"Everything will be arranged in such a way that we [Poles] will have to dip into our pockets," Jankowski said. "And that's not the worst thing about it. The worst thing (and what the Law and Justice government seems to want) is that all these purchases and modernization plans are devised for Poland to buy mostly obsolete US weaponry, which the US army no longer needs, and is looking to get rid of."

At the same time, the analyst noted, "the defense minister is doubtlessly taking advantage of an atmosphere of constant deception of Polish society, one which suggests that we are threatened with war, presumably against Russia, and that we should supposedly arm ourselves to ensure the country's defense."

Commenting on active negotiations between Berlin and Washington on the deployment of US troops to Poland, Jankowski suggested that this was a "key insight" indicating that Germany and the US, rather than Poland, are the ones making the decisions about the deployment of foreign troops in Poland. "This, in turn, means that Poland is under occupation. And because we are under occupation, there is no doubt that the increase in the army's size is not an independent decision, but rather an attempt to cover the spending of billions for American weapons."

Finally, the analyst noted, "returning to the term 'eastern flank', we need to ask ourselves the question: Whose eastern flank is it? Poland's or NATO's? They say openly that Polish is only the territory on which the military alliance operates, and Poland has no levers of pressure on it…The term 'flank' indirectly recognizes the fact that Poland is only an object of NATO's gamesmanship, and of the US military industry, which needs a market."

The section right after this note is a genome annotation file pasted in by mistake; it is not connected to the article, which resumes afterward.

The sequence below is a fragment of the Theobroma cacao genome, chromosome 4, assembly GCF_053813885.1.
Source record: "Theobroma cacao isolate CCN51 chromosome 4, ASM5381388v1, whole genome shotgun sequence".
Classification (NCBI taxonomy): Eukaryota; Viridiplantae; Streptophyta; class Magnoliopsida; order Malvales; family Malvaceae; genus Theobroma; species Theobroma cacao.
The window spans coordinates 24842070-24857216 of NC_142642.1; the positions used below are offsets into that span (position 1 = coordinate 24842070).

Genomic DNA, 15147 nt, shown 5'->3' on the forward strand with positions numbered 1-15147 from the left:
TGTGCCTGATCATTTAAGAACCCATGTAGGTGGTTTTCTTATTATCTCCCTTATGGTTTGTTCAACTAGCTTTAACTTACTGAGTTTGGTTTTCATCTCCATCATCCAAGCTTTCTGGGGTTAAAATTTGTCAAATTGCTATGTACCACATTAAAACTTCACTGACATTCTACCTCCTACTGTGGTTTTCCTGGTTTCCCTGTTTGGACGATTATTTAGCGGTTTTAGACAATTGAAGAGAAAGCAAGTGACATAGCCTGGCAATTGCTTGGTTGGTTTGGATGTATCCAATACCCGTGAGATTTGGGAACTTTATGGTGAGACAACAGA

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Also last Friday, speaking at a security conference in Bratislava, Polish Foreign Minister Witold Waszczykowski suggested that actually, Russia, and not Daesh, was the real 'existential threat' to Europe. The minister made the comments despite the fact that Daesh has repeatedly attacked European capitals over the last six months, and the fact that Russia has played a key role in rolling back the terrorist group in Syria.

For the record, Defense Minister Macierewicz is well-known for his anti-Russian outbursts. Earlier this year, the minister claimed that the 2010 air catastrophe over Smolensk, which resulted in the death of the Polish president and much of his staff, was actually a 'terrorist attack' by the Russian government, equivalent to Hitler's aggression against Germany in 1939.

Earlier, before his appointment to the defense ministry by the Law and Justice government last year, Macierewicz was already well-known in Poland for his controversial and sometimes racist statements, suggesting for instance that the 'Protocols of the Elders of Zion have some truth' in them, and claiming that Poland and Russia have been in a state of war since the 2010 presidential plane crash.

Poland is pushing to receive additional permanent US and NATO bases in the country ahead of the alliance's upcoming summit in Warsaw in July.